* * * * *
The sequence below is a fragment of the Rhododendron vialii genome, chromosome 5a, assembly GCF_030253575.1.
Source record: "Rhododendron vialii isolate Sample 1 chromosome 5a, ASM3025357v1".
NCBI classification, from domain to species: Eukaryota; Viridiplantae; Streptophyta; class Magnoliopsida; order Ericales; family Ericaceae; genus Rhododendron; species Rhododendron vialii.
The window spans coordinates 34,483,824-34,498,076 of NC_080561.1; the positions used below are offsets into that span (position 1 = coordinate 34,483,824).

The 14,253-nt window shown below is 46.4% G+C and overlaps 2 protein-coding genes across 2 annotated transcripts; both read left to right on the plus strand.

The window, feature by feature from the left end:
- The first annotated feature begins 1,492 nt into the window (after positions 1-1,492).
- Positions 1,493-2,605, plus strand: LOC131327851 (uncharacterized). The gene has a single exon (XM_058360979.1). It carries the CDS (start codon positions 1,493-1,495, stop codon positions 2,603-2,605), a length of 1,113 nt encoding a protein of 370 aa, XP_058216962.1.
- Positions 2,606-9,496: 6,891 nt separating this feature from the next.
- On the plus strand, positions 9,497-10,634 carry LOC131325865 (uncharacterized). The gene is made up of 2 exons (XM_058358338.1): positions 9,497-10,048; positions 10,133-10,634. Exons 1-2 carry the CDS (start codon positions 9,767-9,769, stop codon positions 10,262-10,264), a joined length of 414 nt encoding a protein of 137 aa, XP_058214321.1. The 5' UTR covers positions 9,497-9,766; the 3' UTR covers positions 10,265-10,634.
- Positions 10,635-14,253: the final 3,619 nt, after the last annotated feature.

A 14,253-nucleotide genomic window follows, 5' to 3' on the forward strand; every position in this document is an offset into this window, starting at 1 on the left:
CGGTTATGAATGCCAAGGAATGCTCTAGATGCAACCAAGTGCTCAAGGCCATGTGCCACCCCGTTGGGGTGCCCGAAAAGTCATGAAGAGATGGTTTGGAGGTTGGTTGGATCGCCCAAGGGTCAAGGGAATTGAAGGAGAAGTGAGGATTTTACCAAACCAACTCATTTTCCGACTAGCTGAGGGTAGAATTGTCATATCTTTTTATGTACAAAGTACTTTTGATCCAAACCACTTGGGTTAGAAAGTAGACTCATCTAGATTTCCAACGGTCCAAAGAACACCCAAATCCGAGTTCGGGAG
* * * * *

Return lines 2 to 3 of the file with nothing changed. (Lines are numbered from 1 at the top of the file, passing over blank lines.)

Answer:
Source record: "Rhododendron vialii isolate Sample 1 chromosome 5a, ASM3025357v1".
NCBI classification, from domain to species: Eukaryota; Viridiplantae; Streptophyta; class Magnoliopsida; order Ericales; family Ericaceae; genus Rhododendron; species Rhododendron vialii.